Fans heading to Coachella this weekend can eschew the dirt in favor of amenities such as private jets, and air-conditioned tents. All sponsored by the types of large corporations that likely would’ve caused Woodstockers in 1969 to throw their hands up in disgust.
Coachella has a swelling resemblance to a luxury resort. With music festival lineups getting more homogenous the 18-year-old fest has gone from a humble single-day event in the rustic California desert to a two-week extravaganza. Now completely refurbished with holograms, fingerprint scanners, and a giant roving caterpillar. Opulent amenities are now Coachella’s next attempt to remain unique.
Travel like the talent itself:
Let’s start with how the revelers will get to the affair. Instead of carpools, the new way to attend Coachella is via private flight.
Private jet company XOJet said “private-jet activity into three airports near the venue during the festival dates rose 40% in 2016 from a year earlier”. Competitor JetSuiteX is offering flights for the first time this year from Burbank, California, to Jacqueline Conchran Regional Airport, a 20-minute drive from the festival grounds. “We’ve created a schedule that helps people get to and from the desert at prime times,” a spokesperson said.
Then there’s JetSmarter, a new company that bills itself as the “Uber for private jet travel” . It provides flights throughout the Coachella region as well.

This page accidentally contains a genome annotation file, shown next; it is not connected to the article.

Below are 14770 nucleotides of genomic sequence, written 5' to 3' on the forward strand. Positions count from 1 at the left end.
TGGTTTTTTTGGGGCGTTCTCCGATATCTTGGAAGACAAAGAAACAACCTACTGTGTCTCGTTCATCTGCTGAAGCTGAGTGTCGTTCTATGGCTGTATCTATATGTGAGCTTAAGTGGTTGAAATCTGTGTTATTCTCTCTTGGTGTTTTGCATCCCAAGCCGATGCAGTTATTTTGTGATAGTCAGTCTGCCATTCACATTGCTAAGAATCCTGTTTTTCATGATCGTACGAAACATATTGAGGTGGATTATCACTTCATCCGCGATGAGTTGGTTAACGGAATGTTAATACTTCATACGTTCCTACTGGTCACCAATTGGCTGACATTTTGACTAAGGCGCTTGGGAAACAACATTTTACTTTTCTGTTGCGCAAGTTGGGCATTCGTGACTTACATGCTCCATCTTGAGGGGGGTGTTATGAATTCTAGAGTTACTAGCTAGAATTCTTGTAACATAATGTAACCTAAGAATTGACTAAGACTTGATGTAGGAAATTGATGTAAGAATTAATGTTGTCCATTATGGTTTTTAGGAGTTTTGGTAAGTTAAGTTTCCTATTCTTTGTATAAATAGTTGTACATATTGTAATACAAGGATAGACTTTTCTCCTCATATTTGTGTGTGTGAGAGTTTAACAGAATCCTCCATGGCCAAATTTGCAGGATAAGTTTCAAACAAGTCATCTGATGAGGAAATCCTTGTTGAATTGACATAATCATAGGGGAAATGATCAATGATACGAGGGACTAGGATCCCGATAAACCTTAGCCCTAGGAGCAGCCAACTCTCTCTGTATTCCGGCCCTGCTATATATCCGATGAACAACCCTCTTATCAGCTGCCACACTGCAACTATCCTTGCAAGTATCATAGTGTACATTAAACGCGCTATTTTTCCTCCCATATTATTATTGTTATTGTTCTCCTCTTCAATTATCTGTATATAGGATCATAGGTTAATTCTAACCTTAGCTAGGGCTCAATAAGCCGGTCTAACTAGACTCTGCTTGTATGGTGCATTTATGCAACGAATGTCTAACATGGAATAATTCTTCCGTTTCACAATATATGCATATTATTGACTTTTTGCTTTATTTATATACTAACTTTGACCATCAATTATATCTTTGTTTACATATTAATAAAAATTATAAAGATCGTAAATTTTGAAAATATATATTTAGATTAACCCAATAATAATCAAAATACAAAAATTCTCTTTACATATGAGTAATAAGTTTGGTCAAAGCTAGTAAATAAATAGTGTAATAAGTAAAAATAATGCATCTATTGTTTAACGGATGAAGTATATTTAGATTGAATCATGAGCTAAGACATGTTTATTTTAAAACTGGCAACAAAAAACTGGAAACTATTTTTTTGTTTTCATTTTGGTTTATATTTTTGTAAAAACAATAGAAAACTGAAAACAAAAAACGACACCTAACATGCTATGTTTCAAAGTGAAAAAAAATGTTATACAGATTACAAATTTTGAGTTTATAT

Sleep comfortably through the show:
Furnished safari tents have been offered for several years as VIP perks for those willing to spend than stay and ‘glam up’ than stay in a cheap hotel. But this year Marriott, the world’s largest hotel chain, is getting in on the action.
The company recently auctioned off eight air-conditioned tents each set up to look like a real Marriott hotel room. They were only allowed to be bid on using hotel loyalty points. Marriott is even tacking on parking, on-site concierge, and private restrooms, solely for those people who want to forget that it’s an outdoor music event.
Of course, no luxury experience would be complete without American Express, the Jay Z of the financial services world. The credit-card company has been partnering with Coachella in recent years to offer special discounts and promotions for cardmembers. This year they are setting up the “American Express Platinum House” at the nearby Parker Palm Springs hotel. It is open to holders of its $550-a-year Platinum card.
Just For Instagram?
A hungering for aesthetics plagues not only the stage, but the crowd standing in front of it. While all music festivals take their inspiration from Woodstock, dressing like a hippie isn’t exactly enough.
“Festival attire” has come into the norm—or rather, the necessity.
The retail companies have also launched entire lines of festival wear. Previously heavily promoted during summertime festival season is now available year-round. Vogue, Cosmopolitan, Condé Nast Traveler, Esquire and Harper Bazaar have all added to the fashion checkpoints required for the outdoor fest.
Ruthlessly Corporate :
The beads and feathers adorning Coachella-goers’ shirts immediately say: I am a person who loves music!
Last month, Coachella’s organizers revealed perhaps the true extent of its corporatization, when it filed a lawsuit against hipster retail brand Urban Outfitters. The crime? Urban Outfitters had named several items of clothing after the festival without seeking its permission.
According to Coachella, Urban’s “unauthorized apparel” interfered with the festival’s official merchandise sales and brand name. These concerns are less befitting of a niche music celebration than, say, a money-grabbing corporation. That, in the end, is Coachella’s new soul.